Here’s an excerpt from a declassified CIA handbook instructing spies in the Soviet Union how to bury companies in bureaucracy and undermine them from the inside (starts on page 18). Take a close look, and if you’ve ever worked in a Japanese corporation you’ll instantly recognise this as standard operating procedure. No wonder big companies are selling off limbs to stay afloat… Your business doesn’t have to be like this.
As an entrepreneur this will teach you how to get the right people on board to train your staff out of that ineffective cultural mindset, and how to set up systems that help them be more efficient than other companies in Japan. Thinking about how to solve these kind of human resource problems is essential to build up your company anywhere in the world (especially if you’re trying to 4-Hour-Work-Week it). You need good people, and you need them working at their best.
If your company involves physical products, you’ll need to figure out how to move them in and out of Japan’s complicated customs laws. The above point about working with good people is definitely helpful in dealing with bureaucracy, but you’ll need to be ready for delays and come up with solutions when the papermills of government are turning slower than usual.
This will force you to think on your feet and move fast when some bureaucratic nightmare throws a spanner in the works and grinds your whole operation (or even part of it) to a juddering halt. Not only that, but it will help you to preempt those problems (once they have ruined your day a few times) so that you become a capable problem spotter. Nothing trains you better than real world experience, and getting logistics down when your business relies on smooth operations will help you succeed not only in Japan but in any business you run in the future.
You Will Learn Patience, And How to Connect With People
Japan will surprise you with how many meetings people like to have here. A lot of these can be incredibly boring, but Japanese people find that it builds community and trust. You don’t have to agree. I’m not a big fan of meetings and have tried to cut them out from almost every company I have worked in, but taking an hour per day or more to have a “status meeting” is not uncommon in Japan. If they absolutely must happen, you will learn patience or find a way to reduce their impact on your day.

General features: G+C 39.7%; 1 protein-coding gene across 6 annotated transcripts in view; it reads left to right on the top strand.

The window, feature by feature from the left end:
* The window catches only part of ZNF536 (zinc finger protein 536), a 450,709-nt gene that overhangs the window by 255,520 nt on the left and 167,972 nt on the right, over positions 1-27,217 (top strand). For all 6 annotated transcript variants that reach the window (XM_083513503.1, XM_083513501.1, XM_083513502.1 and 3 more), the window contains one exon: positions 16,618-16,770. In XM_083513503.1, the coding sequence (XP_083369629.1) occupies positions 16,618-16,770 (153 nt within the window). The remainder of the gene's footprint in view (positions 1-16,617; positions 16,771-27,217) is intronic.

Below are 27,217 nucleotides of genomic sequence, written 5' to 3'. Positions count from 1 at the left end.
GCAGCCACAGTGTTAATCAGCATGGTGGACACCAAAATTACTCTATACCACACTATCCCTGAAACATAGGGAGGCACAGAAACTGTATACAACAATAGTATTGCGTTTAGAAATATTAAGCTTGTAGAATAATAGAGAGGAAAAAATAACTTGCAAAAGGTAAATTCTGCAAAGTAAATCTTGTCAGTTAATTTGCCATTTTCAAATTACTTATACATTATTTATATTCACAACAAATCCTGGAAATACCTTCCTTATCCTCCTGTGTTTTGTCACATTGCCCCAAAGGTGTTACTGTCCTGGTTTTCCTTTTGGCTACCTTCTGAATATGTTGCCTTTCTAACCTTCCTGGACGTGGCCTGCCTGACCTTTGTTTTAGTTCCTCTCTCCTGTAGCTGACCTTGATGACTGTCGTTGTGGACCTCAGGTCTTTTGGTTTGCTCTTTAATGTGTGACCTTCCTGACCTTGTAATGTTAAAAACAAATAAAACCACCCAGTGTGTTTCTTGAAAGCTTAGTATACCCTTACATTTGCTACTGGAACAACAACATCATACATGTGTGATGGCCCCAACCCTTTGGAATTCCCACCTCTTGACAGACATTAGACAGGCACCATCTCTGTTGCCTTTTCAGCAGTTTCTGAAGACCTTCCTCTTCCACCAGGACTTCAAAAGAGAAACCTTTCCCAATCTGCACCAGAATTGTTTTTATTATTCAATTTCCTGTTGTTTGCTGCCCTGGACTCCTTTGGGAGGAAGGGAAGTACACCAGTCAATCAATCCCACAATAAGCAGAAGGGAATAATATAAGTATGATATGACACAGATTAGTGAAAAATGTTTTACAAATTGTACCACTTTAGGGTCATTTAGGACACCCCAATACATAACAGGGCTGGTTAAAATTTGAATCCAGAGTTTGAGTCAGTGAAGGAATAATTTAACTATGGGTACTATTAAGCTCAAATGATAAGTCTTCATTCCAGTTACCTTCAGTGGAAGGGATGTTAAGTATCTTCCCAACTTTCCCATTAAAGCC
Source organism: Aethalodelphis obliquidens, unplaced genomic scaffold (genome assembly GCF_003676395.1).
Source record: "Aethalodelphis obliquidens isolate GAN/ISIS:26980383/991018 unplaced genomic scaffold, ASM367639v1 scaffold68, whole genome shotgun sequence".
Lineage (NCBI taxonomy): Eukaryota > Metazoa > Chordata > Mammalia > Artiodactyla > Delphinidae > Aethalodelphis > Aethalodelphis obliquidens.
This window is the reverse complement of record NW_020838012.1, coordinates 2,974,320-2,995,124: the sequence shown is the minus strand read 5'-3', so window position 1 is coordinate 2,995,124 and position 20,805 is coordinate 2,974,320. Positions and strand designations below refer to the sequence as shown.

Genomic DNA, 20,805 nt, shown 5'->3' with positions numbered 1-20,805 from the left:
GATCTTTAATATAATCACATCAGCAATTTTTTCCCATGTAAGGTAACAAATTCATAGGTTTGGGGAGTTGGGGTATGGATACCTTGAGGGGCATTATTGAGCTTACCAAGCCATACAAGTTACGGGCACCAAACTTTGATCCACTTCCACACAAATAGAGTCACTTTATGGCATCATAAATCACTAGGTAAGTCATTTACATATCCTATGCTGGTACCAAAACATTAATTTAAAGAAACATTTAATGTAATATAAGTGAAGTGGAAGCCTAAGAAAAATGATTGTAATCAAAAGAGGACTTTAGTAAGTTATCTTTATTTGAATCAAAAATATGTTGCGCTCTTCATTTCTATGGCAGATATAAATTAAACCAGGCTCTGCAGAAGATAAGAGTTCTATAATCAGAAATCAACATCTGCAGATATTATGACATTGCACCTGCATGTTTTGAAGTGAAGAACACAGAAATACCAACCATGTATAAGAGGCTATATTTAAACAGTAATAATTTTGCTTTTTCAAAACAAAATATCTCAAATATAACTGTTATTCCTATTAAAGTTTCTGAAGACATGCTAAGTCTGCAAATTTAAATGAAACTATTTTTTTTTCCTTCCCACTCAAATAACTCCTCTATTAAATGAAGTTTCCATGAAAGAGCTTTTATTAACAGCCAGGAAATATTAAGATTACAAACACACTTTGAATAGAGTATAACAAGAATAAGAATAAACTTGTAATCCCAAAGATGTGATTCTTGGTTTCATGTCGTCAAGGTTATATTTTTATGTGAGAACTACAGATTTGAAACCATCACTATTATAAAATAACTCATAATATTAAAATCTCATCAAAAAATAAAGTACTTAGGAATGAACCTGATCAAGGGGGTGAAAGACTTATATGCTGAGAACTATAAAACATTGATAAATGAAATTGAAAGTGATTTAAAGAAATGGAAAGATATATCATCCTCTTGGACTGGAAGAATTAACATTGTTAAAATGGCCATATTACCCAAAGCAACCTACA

One good thing about Japanese people loving meetings is that there are a great number of entrepreneurial meetups and events. Every single week of the year there is something interesting going on in Tokyo (less than many places in the US, but definitely enough to sink your teeth into), and there are so many entrepreneurial events that I have actually had months of “event fatigue” from just meeting too many people. I started to lose track of who I had met!
Learning business card manners will soon become second nature to you
Networking in Japan is also a different sort of thing. For one thing, more than 80% of the business cards printed worldwide are printed in Japan, as they just give out so many of them. There is a specific etiquette to handing your card out:
- Always offer your card with two hands. One handed is considered flippant and rude.
- Receive cards with two hands. This shows respect to the person you are receiving the card from.
- Turn the card to face the receiver, so they can read your name and see your logo immediately.
- If the person you are giving the card to outranks you, give them your card before receiving theirs.
- Actually read the card and treat it with care. I’m not sure if anyone actually thinks this, but the belief is that the card is an extension of the owner’s soul, and to deface it (do not write on business cards!!!) is to disrespect the person giving it to you. It’s best to carry a card case of some kind to an event so you can store the cards in a nice way. If you don’t have one on you and are given a card by surprise, putting it in your wallet (preferably out of view of the owner) is alright too, I think.